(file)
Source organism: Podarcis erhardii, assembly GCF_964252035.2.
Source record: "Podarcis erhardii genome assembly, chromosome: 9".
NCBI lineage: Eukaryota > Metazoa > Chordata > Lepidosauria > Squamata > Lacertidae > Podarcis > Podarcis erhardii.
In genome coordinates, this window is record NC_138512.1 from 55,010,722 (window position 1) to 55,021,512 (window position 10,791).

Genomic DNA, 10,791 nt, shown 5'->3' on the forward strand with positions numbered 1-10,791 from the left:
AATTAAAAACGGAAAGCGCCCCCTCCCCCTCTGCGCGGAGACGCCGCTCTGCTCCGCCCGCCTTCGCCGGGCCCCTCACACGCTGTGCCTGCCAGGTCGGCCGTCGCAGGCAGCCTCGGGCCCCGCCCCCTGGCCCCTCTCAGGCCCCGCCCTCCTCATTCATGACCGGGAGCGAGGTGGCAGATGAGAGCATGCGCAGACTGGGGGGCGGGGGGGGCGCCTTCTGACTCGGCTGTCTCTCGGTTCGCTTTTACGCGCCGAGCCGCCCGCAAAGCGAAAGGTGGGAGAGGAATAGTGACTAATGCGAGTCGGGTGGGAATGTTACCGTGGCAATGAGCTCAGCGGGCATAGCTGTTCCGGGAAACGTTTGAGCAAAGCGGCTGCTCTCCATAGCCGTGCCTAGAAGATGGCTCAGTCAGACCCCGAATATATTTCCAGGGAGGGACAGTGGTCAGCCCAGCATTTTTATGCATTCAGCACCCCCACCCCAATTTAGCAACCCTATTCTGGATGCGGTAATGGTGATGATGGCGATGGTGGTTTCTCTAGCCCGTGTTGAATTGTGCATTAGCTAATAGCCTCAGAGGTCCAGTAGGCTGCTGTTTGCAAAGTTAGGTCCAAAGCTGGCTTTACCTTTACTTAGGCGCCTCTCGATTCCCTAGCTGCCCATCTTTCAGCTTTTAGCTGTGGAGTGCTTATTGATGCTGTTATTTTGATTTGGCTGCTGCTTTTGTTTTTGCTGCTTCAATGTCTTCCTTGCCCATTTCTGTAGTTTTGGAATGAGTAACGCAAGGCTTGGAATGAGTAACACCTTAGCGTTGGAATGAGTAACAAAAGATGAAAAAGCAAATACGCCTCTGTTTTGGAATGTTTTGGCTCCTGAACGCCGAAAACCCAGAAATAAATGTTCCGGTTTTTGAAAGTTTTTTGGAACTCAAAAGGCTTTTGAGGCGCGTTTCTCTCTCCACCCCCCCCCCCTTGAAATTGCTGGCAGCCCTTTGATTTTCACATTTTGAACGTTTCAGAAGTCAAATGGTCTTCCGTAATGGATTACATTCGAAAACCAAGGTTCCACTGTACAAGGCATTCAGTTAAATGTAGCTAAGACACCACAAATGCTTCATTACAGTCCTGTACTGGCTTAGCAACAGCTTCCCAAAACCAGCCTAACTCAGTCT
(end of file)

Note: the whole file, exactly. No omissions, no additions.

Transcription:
Source organism: Podarcis erhardii, assembly GCF_964252035.2.
Source record: "Podarcis erhardii genome assembly, chromosome: 9".
NCBI lineage: Eukaryota > Metazoa > Chordata > Lepidosauria > Squamata > Lacertidae > Podarcis > Podarcis erhardii.
In genome coordinates, this window is record NC_138512.1 from 55,010,722 (window position 1) to 55,021,512 (window position 10,791).

Genomic DNA, 10,791 nt, shown 5'->3' on the forward strand with positions numbered 1-10,791 from the left:
AATTAAAAACGGAAAGCGCCCCCTCCCCCTCTGCGCGGAGACGCCGCTCTGCTCCGCCCGCCTTCGCCGGGCCCCTCACACGCTGTGCCTGCCAGGTCGGCCGTCGCAGGCAGCCTCGGGCCCCGCCCCCTGGCCCCTCTCAGGCCCCGCCCTCCTCATTCATGACCGGGAGCGAGGTGGCAGATGAGAGCATGCGCAGACTGGGGGGCGGGGGGGGCGCCTTCTGACTCGGCTGTCTCTCGGTTCGCTTTTACGCGCCGAGCCGCCCGCAAAGCGAAAGGTGGGAGAGGAATAGTGACTAATGCGAGTCGGGTGGGAATGTTACCGTGGCAATGAGCTCAGCGGGCATAGCTGTTCCGGGAAACGTTTGAGCAAAGCGGCTGCTCTCCATAGCCGTGCCTAGAAGATGGCTCAGTCAGACCCCGAATATATTTCCAGGGAGGGACAGTGGTCAGCCCAGCATTTTTATGCATTCAGCACCCCCACCCCAATTTAGCAACCCTATTCTGGATGCGGTAATGGTGATGATGGCGATGGTGGTTTCTCTAGCCCGTGTTGAATTGTGCATTAGCTAATAGCCTCAGAGGTCCAGTAGGCTGCTGTTTGCAAAGTTAGGTCCAAAGCTGGCTTTACCTTTACTTAGGCGCCTCTCGATTCCCTAGCTGCCCATCTTTCAGCTTTTAGCTGTGGAGTGCTTATTGATGCTGTTATTTTGATTTGGCTGCTGCTTTTGTTTTTGCTGCTTCAATGTCTTCCTTGCCCATTTCTGTAGTTTTGGAATGAGTAACGCAAGGCTTGGAATGAGTAACACCTTAGCGTTGGAATGAGTAACAAAAGATGAAAAAGCAAATACGCCTCTGTTTTGGAATGTTTTGGCTCCTGAACGCCGAAAACCCAGAAATAAATGTTCCGGTTTTTGAAAGTTTTTTGGAACTCAAAAGGCTTTTGAGGCGCGTTTCTCTCTCCACCCCCCCCCCCTTGAAATTGCTGGCAGCCCTTTGATTTTCACATTTTGAACGTTTCAGAAGTCAAATGGTCTTCCGTAATGGATTACATTCGAAAACCAAGGTTCCACTGTACAAGGCATTCAGTTAAATGTAGCTAAGACACCACAAATGCTTCATTACAGTCCTGTACTGGCTTAGCAACAGCTTCCCAAAACCAGCCTAACTCAGTCT